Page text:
Considering the small differences in the questionnaire composition, it was unexpected that the 2 diagnostic tools were not found to be correlated. The OABSS places more weight on the scores for urgency and urgency incontinence (maximum score, 5) than on micturition frequency (maximum score, 2 or 3). For OAB patients, the most bothersome symptom is urgency or perhaps urge incontinence (when the latter symptom is present) [14,15]. These considerations may explain the discrepancy between these diagnostic tools.
    The OABSS was developed and validated in order to collectively express OAB symptoms as a single score [16]. Since OAB is a collection of symptoms, evaluating all the symptoms, rather than a single or a limited number of symptoms, may be expected to show better performance in the assessment of symptoms and their changes. Therefore, the reason for sometimes using the IPSS-s instead of the OABSS may be that OAB symptoms have usually been quantified by counting episodes of micturition, urgency, and nocturia. However, the diagnosis rate of OAB was not significantly higher in the group with a high storage subscore than in the group with a low storage subscore. Moreover, we found the IPSS-s to be an insufficient indicator in diagnosing OAB due to its relatively low area under the curve (0.474) in the ROC analysis.
    This study has some limitations. First, this was a cross-sectional investigation of a Korean population with clinical diagnoses involving a relatively small number of patients. Therefore, our results may not be generalizable to other populations. Second, the current study may have been affected by selection bias. Prospective studies with a larger number of patients are warranted to confirm the present results, which suggest that the IPSS-s cannot replace the OABSS as an assessment tool for OAB, and that the indiscriminate use of both questionnaires should be avoided.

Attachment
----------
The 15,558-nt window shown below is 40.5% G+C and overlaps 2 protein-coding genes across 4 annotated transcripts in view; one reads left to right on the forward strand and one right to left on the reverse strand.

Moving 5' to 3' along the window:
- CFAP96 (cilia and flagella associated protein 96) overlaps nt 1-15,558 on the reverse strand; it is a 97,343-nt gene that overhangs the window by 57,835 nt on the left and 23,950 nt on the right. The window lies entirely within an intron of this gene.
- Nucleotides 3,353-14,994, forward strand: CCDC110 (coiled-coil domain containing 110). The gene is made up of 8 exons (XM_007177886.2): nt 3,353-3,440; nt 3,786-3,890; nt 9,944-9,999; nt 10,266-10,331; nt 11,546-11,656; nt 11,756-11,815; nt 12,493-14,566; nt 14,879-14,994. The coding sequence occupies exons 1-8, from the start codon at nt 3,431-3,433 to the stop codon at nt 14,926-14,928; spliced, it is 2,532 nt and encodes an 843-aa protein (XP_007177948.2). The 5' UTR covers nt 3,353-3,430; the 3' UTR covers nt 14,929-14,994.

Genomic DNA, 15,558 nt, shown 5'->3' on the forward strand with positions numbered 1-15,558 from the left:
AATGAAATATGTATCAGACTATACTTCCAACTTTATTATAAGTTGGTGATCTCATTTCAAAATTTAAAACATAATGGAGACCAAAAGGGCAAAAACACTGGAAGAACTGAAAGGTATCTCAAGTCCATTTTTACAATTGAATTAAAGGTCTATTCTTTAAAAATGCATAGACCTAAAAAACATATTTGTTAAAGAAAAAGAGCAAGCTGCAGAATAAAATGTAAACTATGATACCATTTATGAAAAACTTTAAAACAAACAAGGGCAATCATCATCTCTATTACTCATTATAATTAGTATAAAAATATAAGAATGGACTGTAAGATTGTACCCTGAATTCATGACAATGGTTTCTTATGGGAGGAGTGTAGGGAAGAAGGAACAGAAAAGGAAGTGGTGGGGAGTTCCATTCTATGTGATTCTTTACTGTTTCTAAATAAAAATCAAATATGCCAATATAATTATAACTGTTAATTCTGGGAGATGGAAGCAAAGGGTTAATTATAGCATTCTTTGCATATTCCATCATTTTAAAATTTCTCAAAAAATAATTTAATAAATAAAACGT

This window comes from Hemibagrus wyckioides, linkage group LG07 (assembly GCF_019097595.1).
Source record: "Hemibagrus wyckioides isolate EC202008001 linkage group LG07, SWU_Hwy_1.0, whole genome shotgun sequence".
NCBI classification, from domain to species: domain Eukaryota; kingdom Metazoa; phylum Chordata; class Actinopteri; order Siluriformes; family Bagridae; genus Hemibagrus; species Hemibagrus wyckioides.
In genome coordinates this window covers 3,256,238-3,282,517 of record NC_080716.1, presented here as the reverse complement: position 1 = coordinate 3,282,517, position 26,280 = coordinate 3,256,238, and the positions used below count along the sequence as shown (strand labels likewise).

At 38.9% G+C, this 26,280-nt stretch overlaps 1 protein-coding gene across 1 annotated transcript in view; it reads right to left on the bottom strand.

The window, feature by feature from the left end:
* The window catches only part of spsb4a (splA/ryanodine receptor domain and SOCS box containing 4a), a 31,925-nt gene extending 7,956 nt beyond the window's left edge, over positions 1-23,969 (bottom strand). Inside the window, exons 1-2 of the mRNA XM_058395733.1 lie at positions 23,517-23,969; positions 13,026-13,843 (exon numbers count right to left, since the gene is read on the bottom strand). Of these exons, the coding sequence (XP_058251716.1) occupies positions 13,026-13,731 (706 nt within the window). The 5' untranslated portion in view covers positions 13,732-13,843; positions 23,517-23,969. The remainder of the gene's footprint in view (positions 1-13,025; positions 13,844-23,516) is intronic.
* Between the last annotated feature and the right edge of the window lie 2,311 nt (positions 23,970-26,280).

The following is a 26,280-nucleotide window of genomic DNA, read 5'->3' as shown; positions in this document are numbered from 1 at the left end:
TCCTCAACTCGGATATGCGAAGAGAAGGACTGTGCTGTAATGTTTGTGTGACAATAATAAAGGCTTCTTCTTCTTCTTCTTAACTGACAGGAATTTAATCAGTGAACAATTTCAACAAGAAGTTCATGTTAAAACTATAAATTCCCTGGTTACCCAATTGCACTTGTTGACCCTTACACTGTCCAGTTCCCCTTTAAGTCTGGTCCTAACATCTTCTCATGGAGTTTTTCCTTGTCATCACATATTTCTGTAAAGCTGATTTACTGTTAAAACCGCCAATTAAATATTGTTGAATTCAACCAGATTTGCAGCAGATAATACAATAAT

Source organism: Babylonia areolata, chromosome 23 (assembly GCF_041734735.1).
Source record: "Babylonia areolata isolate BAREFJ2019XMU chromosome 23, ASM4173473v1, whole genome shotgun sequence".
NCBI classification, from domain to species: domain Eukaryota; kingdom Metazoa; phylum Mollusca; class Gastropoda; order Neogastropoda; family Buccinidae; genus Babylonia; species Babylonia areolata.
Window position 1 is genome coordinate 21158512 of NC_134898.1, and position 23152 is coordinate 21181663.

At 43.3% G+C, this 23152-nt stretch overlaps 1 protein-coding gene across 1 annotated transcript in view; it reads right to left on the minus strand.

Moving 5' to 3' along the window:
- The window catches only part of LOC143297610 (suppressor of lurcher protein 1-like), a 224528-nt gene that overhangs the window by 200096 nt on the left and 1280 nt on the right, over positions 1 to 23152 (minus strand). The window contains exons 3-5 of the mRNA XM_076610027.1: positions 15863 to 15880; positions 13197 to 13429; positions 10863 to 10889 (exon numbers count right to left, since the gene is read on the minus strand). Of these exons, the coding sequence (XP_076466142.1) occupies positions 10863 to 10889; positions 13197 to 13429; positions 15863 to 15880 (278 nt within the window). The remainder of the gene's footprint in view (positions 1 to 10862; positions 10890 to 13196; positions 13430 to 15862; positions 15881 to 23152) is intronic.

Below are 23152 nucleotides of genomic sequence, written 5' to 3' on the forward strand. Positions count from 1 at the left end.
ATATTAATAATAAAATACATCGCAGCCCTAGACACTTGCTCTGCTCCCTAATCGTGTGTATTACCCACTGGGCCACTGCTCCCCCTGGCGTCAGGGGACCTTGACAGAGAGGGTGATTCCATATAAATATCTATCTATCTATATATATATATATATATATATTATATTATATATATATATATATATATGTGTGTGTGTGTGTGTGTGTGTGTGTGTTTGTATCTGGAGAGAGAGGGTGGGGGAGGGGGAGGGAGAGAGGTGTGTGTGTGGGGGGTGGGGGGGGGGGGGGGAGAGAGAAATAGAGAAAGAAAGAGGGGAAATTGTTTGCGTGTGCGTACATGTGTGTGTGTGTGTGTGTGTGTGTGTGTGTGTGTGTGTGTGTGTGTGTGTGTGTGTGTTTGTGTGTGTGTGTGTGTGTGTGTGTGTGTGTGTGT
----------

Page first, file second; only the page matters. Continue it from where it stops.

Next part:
Research Ethics
    This study was conducted in accordance with the ethical standards laid down in the 1964 Declaration of Helsinki and its later amendments, and the appropriate ethical review boards approved this retrospective study (AS13030).
    Conflict of Interest
    No potential conflict of interest relevant to this article was reported.


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    Fig. 1.
    Receiver operating characteristic (ROC) curves for the ability of International Prostate Symptom Storage subscore to predict the overactive bladder diagnosis rate according to the overactive bladder symptom score diagnosis criteria. The ROC curve showed an area under the curve of 0.474 (P=0.160).
    Table 1.
    Baseline patient characteristics
    Variable Value
    Age (yr) 73.9±7.6
     50–60 109 (8.12)
     61–70 366 (27.29)
     71–80 647 (48.25)
     > 80 219 (16.33)
     Male 454 (33.86)
     Female 887 (66.14)
    Total IPSS 4.8±7.7
    IPSS voiding subscore 2.6±4.7
    IPSS storage subscore 2.2±3.4
    Total OABSS 3.2±3.5

    Values are presented as mean±standard deviation or number of patients (%).

    IPSS, International Prostate Symptom Score; OABSS, overactive bladder symptom score.

    Table 2.
    Results of the comparison between the 2 groups according to the IPSS-s of the OABSS questions
    OABSS question IPSS-s ≥ 6 IPSS-s < 6 P-value
    Q1 0.3±0.5 0.3±0.6 0.407
    Q2 1.2±2.5 1.4±1.1 0.092
    Q3 0.9±1.4 0.9±1.4 0.813
    Q4 0.6±1.1 0.6±1.2 0.482
    Total 3.0±4.3 3.3±3.4 0.326

    Values are presented as mean±standard deviation.

    IPSS-s, International Prostate Symptom Storage subscore; OABSS, overactive bladder symptom score; Q, question.

    *P<0.05, Student t-test.

    Table 3.
    Correlation of the IPSS-s severity with the OABSS in the OAB diagnosis group
    OABSS question Spearman correlation coefficient P-value
    Q1 –0.008 0.880
    Q2 0.067 0.224
    Q3 –0.116 0.035*
    Q4 –0.042 0.444
    Total –0.048 0.385

    IPSS-s, International Prostate Symptom Storage subscore; OABSS, overactive bladder symptom score; OAB, overactive bladder; Q, question.

    * P<0.05.

    Table 4.
    OAB diagnosis rate in patients grouped according to the IPSS-s association on the chi-square test
    Group OAB (n=332) Non-OAB (n=1,009) P-value OR (95% CI)
    IPSS-s 0.092* 1.320 (0.955–1.826)
     ≥ 6 (n=215) 63 (29.3) 152 (70.7)
     < 6 (n=1,126) 269 (23.9) 857 (76.1)

    OAB, overactive bladder; IPSS-s, International Prostate Symptom Storage subscore; OR, odds ratio; CI, confidence interval.

    * P<0.05.